Primary: Dry Dock Breakwater Pale Ale, Raspberry Wheat, Cream Ale, Rye IPA,
Secondary: Brandy Oak Irish Red
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Old 10-23-2010, 04:21 AM   #6
Jun 2010
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I've wondered the same exact thing before. My (limited) understanding of the process of blending is that it's an art of the highest degree, yet I usually see it derided as inferior to single malt. My only explanation is that perhaps the single malt stuff uses higher quality malt.

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Old 10-23-2010, 04:41 AM   #7
May 2005
Ocean beach, San Diego, CA, California
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Originally Posted by Airborneguy View Post
In Whiskey is refers to blending different batches, not to the different malts used in the brewing process.
What he said. totally different use of the term
In Primary:

In Secondary:

On Tap:
Shiner Mock (Shiner Bock Clone)
Highlanders Glory (Strong Scottish Ale)
Krawler Kolsch
Peachy Keen (Peach Ale)
Venemous Vanilla Porter
Zen Kolsch (Green Tea Honey Kolsch)
Slam Dunkel (Dunkelweizen)
Milky Stout (Sweet/Milk Stout)

Barley Bliss (18.5% ABV Barley Wine)
Victory Vanilla Porter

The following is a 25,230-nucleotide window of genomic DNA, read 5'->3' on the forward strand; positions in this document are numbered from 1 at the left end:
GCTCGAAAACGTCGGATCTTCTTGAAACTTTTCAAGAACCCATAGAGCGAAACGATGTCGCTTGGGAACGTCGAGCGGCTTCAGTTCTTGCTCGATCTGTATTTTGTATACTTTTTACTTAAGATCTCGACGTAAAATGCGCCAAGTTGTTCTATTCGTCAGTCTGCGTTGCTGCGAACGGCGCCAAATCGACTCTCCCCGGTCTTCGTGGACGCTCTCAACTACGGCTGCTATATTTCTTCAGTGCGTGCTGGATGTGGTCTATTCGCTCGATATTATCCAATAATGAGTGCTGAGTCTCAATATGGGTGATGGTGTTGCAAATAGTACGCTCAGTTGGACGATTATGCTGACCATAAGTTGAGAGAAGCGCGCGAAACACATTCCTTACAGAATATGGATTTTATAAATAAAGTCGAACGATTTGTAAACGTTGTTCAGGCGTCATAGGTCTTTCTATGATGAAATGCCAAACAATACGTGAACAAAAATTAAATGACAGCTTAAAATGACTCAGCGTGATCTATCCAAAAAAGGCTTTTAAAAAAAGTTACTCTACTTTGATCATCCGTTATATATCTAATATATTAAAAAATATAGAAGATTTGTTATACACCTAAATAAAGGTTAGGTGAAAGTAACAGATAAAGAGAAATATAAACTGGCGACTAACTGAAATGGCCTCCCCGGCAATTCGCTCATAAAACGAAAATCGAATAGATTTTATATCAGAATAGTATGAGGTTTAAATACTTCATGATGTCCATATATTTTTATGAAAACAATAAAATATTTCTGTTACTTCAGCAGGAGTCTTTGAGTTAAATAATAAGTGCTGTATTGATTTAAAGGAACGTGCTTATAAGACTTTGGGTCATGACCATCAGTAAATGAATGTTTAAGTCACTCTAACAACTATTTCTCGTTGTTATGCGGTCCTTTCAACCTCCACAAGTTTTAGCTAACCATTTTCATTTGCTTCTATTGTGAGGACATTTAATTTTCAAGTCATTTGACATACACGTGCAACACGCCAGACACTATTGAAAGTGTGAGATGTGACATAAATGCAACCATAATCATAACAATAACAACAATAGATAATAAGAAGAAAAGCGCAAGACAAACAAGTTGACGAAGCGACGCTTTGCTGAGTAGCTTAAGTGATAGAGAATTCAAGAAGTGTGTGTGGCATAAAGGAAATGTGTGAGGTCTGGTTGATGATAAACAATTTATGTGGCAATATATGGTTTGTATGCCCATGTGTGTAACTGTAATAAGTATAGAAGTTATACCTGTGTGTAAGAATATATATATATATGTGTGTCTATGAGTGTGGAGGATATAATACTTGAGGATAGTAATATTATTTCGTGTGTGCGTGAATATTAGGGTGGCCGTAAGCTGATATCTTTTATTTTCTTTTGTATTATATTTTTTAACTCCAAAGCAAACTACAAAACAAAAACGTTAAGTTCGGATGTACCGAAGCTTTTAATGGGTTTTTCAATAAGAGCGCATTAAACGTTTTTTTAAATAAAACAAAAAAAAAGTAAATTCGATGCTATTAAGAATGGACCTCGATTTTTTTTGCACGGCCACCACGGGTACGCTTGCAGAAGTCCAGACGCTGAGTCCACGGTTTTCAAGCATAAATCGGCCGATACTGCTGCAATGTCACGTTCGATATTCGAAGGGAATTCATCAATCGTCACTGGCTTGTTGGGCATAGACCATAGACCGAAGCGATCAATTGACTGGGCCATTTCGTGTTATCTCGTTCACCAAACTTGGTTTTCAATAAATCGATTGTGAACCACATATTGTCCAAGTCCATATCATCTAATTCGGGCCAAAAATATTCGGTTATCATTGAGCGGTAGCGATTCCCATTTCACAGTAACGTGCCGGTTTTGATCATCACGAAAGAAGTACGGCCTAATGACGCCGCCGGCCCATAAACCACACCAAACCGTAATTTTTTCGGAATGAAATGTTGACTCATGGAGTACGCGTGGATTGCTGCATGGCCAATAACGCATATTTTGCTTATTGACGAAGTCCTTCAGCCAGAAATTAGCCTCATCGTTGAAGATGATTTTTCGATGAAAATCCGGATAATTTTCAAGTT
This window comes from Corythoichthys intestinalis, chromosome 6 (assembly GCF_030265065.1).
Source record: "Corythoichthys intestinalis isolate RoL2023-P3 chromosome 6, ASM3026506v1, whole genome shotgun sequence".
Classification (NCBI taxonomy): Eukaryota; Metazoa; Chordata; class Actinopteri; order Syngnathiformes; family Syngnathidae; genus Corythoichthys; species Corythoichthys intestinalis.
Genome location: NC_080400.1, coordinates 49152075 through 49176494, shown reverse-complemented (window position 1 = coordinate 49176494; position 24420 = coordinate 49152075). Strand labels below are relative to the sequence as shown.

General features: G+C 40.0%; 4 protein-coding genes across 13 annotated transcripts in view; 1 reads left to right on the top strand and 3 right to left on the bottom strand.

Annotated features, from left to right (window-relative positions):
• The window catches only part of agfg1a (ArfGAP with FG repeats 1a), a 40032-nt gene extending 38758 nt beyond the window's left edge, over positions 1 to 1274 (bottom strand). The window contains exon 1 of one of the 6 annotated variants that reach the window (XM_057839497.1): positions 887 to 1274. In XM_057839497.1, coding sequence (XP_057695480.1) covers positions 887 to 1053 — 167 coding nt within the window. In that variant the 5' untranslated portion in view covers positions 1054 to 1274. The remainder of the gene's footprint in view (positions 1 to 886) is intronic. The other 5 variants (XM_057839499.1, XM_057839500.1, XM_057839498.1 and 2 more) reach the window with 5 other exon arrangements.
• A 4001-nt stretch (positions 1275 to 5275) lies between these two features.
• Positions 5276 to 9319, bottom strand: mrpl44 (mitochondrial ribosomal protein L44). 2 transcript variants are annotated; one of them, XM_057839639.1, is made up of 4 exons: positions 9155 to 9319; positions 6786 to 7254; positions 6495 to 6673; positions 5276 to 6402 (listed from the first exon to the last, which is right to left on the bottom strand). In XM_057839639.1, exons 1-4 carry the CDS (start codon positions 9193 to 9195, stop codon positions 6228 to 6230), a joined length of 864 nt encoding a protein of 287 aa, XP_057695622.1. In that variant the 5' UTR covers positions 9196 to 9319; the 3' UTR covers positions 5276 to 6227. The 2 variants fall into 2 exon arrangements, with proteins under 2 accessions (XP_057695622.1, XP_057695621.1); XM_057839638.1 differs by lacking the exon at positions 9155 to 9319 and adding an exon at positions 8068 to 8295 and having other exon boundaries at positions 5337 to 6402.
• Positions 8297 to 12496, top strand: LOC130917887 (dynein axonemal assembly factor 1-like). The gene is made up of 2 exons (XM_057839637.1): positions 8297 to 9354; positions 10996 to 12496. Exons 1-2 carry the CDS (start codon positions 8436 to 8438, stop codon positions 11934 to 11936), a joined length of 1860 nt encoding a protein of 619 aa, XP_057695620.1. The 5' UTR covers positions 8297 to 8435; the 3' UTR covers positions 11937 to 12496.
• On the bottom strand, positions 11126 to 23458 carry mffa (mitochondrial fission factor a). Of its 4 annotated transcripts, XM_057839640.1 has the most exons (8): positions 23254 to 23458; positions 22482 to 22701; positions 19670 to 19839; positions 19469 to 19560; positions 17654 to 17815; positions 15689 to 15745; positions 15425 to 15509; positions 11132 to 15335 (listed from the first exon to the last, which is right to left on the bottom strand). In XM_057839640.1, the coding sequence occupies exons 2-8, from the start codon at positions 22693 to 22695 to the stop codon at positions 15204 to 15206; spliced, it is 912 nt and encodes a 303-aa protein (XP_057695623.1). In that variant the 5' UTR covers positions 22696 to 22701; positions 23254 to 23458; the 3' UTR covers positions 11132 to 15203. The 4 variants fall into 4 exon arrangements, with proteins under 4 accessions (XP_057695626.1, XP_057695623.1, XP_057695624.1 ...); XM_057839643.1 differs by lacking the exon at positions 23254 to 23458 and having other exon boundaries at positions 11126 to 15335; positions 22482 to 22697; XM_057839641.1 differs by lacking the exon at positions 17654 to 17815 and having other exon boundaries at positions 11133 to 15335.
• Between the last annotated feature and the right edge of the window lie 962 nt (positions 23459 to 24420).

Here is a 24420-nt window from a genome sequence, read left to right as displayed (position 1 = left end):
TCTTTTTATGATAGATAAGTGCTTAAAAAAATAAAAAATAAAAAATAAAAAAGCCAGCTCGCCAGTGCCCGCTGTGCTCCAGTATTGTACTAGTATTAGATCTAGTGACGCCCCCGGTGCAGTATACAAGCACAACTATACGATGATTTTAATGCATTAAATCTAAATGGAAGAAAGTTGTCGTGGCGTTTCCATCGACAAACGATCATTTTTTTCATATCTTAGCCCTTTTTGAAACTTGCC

Spiced Holiday Porter

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Old 10-23-2010, 08:24 AM   #8
Nov 2008
Posts: 64

The reason single malts are most often talked about and usually preferred by scotch connoisseurs is because they can change. A blended scotch is meant to always be the same flavor profile but single malts even from the same distillery aged in the same kind of barrel for the same number of years, can differ depending on being made in different years or in different distillation runs. So a laphroig 18 released this year can be different from whats released next year. which is why an old bottle can be very valuable; it doesn't get better in the bottle but it can show you what kind of whisky the distillery was producing in that year.

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Old 10-23-2010, 02:06 PM   #9
Apr 2009
Indian Mills, NJ
Posts: 314
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The way it was explained to me was that it is not one term "single malt" it is more "single" and malt". Single meaning the only variety said distiller produces and Malt meaning from malted barley.

I too thought "single malt" meant they were using one variety malt.

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Old 10-23-2010, 06:07 PM   #10
Dec 2006
Posts: 473
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Blended scotch wiskys also contain a significant amount of "single grain whisky" of alcohol made from other grains, and distilled to neutral flavors kind of like vodka. This cheapens the whisky and reduces the distinctive flavors found in single malts.